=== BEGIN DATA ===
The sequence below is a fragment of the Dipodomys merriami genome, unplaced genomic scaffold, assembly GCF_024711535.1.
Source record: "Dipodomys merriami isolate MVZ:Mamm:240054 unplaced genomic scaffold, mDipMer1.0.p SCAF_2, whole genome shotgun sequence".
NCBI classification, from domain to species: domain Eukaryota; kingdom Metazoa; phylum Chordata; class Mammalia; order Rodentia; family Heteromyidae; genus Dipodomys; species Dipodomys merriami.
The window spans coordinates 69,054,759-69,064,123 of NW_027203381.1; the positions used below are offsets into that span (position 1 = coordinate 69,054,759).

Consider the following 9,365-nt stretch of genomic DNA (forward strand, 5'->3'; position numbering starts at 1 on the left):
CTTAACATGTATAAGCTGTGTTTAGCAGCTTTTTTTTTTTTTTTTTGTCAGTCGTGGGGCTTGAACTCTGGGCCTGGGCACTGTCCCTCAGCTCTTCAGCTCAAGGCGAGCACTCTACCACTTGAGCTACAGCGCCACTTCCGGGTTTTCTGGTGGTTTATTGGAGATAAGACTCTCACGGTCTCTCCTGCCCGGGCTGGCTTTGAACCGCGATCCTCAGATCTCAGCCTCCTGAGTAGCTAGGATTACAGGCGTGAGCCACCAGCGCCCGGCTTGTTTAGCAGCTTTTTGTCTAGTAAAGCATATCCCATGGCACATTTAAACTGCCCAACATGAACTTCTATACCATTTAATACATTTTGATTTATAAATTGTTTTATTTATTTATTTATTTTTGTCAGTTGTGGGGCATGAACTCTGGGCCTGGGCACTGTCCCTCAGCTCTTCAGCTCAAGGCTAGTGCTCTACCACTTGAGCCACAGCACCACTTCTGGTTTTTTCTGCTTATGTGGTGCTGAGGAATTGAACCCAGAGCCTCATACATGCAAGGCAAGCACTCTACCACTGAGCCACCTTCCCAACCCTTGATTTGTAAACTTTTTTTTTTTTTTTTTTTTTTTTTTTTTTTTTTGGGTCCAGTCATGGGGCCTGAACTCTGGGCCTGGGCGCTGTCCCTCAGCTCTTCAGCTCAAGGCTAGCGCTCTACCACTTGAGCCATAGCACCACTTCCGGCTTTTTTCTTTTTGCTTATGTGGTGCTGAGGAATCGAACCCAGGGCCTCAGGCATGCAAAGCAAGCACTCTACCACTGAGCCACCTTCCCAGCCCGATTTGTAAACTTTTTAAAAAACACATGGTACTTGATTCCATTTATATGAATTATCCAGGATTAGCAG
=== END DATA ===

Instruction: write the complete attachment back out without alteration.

The sequence below is a fragment of the Dipodomys merriami genome, unplaced genomic scaffold, assembly GCF_024711535.1.
Source record: "Dipodomys merriami isolate MVZ:Mamm:240054 unplaced genomic scaffold, mDipMer1.0.p SCAF_2, whole genome shotgun sequence".
NCBI classification, from domain to species: domain Eukaryota; kingdom Metazoa; phylum Chordata; class Mammalia; order Rodentia; family Heteromyidae; genus Dipodomys; species Dipodomys merriami.
The window spans coordinates 69,054,759-69,064,123 of NW_027203381.1; the positions used below are offsets into that span (position 1 = coordinate 69,054,759).

Consider the following 9,365-nt stretch of genomic DNA (forward strand, 5'->3'; position numbering starts at 1 on the left):
CTTAACATGTATAAGCTGTGTTTAGCAGCTTTTTTTTTTTTTTTTTGTCAGTCGTGGGGCTTGAACTCTGGGCCTGGGCACTGTCCCTCAGCTCTTCAGCTCAAGGCGAGCACTCTACCACTTGAGCTACAGCGCCACTTCCGGGTTTTCTGGTGGTTTATTGGAGATAAGACTCTCACGGTCTCTCCTGCCCGGGCTGGCTTTGAACCGCGATCCTCAGATCTCAGCCTCCTGAGTAGCTAGGATTACAGGCGTGAGCCACCAGCGCCCGGCTTGTTTAGCAGCTTTTTGTCTAGTAAAGCATATCCCATGGCACATTTAAACTGCCCAACATGAACTTCTATACCATTTAATACATTTTGATTTATAAATTGTTTTATTTATTTATTTATTTTTGTCAGTTGTGGGGCATGAACTCTGGGCCTGGGCACTGTCCCTCAGCTCTTCAGCTCAAGGCTAGTGCTCTACCACTTGAGCCACAGCACCACTTCTGGTTTTTTCTGCTTATGTGGTGCTGAGGAATTGAACCCAGAGCCTCATACATGCAAGGCAAGCACTCTACCACTGAGCCACCTTCCCAACCCTTGATTTGTAAACTTTTTTTTTTTTTTTTTTTTTTTTTTTTTTTTTTGGGTCCAGTCATGGGGCCTGAACTCTGGGCCTGGGCGCTGTCCCTCAGCTCTTCAGCTCAAGGCTAGCGCTCTACCACTTGAGCCATAGCACCACTTCCGGCTTTTTTCTTTTTGCTTATGTGGTGCTGAGGAATCGAACCCAGGGCCTCAGGCATGCAAAGCAAGCACTCTACCACTGAGCCACCTTCCCAGCCCGATTTGTAAACTTTTTAAAAAACACATGGTACTTGATTCCATTTATATGAATTATCCAGGATTAGCAG